2011-08-31

RIP: 802.11b and 802.11g WIFI have died.

802.11b and 802.11g are utterly obsolete and must now be disabled by all access points, routers, and clients.

802.11b first emerged in 1999 - a hot new standard that provided inexpensive networking over the air. But by January 2003, a faster standard became commonplace - 802.11g. And since 2006, 802.11n based products have been on the scene.

Both 802.11b and 802.11g are inefficient.  These protocols consume valuable wireless bandwidth and manage to slow everyone down. And therefore, I proclaim that 802.11b and 802.11g must be immediately banned from the world. Doing so will speed access for everyone.

So log into your access points and disable the mixed modes that support anything below 802.11n. Throw out your old interface cards and routers. You, and 99.99% of the rest of the world will see much better performance.  Never buy a product that doesn't support 802.11n or better.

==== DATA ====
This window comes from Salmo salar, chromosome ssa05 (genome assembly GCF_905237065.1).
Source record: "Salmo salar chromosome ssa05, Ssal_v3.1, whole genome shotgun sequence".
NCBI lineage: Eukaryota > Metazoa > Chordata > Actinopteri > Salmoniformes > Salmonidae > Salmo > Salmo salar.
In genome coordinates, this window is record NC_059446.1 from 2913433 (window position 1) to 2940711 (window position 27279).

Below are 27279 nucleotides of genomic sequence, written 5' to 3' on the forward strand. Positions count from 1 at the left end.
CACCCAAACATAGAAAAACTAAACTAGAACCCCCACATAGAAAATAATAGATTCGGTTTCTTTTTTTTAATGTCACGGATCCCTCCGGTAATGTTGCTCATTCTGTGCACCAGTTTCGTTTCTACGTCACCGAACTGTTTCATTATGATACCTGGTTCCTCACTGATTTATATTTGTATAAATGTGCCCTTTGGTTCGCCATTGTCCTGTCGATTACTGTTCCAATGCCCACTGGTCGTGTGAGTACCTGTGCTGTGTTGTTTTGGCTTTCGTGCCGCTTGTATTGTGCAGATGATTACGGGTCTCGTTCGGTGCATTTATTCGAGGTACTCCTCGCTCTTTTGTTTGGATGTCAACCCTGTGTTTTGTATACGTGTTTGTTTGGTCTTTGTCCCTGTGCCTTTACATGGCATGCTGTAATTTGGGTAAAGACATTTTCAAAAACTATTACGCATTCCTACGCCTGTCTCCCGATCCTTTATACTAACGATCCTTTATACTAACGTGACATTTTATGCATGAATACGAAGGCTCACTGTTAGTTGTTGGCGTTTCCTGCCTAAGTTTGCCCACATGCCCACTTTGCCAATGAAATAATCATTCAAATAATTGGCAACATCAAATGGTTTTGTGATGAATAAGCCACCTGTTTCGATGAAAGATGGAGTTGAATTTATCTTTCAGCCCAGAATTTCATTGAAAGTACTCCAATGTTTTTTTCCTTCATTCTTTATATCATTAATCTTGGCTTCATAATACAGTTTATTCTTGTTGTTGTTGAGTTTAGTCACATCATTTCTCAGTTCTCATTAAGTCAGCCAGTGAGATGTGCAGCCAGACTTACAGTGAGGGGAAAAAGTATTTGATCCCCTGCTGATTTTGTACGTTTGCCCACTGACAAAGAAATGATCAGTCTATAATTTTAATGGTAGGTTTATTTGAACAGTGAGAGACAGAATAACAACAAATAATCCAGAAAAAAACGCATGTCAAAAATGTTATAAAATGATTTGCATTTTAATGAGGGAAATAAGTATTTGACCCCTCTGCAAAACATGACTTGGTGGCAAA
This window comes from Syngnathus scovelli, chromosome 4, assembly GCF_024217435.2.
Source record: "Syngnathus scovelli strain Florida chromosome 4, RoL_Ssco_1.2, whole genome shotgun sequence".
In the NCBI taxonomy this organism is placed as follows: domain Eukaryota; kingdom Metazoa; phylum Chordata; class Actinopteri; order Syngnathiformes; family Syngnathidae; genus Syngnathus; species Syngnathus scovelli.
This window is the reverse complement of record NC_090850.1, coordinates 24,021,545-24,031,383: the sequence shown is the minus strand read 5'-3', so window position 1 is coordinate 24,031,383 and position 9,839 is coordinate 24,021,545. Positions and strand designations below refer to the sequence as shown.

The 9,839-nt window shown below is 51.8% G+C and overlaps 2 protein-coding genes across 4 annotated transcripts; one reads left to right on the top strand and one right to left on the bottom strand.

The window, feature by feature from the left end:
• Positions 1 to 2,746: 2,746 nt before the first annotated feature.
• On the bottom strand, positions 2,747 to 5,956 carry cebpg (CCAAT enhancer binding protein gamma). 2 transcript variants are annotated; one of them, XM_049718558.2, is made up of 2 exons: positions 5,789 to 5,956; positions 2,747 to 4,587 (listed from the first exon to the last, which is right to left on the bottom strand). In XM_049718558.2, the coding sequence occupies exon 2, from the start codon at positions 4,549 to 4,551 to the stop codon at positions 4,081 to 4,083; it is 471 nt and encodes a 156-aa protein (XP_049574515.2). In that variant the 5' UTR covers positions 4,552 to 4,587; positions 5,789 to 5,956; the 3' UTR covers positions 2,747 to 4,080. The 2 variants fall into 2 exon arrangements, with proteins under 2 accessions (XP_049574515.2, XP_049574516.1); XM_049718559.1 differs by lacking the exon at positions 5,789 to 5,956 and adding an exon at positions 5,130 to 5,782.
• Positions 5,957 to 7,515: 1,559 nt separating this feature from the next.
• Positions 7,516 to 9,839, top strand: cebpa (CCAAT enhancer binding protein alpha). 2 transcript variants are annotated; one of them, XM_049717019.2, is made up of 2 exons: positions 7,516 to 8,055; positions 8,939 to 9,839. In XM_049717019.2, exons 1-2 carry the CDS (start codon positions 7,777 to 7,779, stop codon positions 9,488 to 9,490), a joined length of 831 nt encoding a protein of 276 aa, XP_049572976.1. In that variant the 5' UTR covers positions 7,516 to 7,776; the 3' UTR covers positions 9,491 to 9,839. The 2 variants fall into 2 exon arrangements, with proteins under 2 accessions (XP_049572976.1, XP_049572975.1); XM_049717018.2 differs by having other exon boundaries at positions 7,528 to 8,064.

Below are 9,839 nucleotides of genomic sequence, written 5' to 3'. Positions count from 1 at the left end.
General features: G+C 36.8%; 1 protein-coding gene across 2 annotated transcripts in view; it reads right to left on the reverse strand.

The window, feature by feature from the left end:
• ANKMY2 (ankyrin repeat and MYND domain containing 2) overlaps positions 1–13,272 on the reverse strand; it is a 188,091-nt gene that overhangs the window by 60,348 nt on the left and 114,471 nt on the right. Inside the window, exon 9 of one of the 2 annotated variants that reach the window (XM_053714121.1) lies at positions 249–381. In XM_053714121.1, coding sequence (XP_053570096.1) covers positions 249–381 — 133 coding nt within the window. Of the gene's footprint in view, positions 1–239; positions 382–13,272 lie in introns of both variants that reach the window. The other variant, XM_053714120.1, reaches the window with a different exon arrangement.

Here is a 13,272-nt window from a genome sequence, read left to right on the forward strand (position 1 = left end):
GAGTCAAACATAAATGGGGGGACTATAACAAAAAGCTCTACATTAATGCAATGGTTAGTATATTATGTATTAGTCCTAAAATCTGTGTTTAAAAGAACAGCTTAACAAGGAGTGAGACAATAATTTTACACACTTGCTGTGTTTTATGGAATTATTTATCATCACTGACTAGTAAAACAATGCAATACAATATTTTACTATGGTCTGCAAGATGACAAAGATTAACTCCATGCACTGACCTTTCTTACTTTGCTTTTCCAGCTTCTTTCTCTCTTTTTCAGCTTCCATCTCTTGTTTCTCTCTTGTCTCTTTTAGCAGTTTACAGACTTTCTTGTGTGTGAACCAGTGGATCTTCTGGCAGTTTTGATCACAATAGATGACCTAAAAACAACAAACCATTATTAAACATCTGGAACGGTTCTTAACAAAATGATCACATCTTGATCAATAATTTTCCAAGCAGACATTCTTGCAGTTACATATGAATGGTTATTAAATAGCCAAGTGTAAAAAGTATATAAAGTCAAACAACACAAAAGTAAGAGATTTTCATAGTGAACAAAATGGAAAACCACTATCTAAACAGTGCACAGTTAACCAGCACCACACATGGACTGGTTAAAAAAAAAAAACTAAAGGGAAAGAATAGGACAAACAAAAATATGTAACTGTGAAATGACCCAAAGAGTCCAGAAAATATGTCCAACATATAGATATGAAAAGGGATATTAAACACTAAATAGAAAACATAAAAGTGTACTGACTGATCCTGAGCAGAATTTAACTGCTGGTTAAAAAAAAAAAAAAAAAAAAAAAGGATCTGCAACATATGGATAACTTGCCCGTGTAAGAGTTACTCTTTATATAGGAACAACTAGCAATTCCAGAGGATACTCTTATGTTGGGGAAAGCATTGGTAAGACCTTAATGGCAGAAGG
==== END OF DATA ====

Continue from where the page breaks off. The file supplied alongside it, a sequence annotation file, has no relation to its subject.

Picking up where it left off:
Upgrades are very inexpensive: 802.11n USB client interfaces are available for under $15, and 802.11n routers can be had for less than $25. At this point, there is simply no reason to have the obsolete protocols around.






2011-08-09

The Windy City

Some folks are under the mistaken assumption that Chicago is not actually a windy city.  They look at the NWS weather data and see that Milton, Massachusetts is the windiest city, and that Chicago is a bit down on the list.

The problem with this logic is that NWS weather stations are often not actually in the cities themselves, or at least not downtown.

The Milton, Massachusetts weather station is on Great Blue Hill (the namesake of WGBH), the highest prominence on the coast of Massachusetts.  In contrast, the Chicago NWS station is at O'Hare International Airport, which is far west of downtown Chicago and as far away from the shore as one can be and still be within the sprawling limits of that city.


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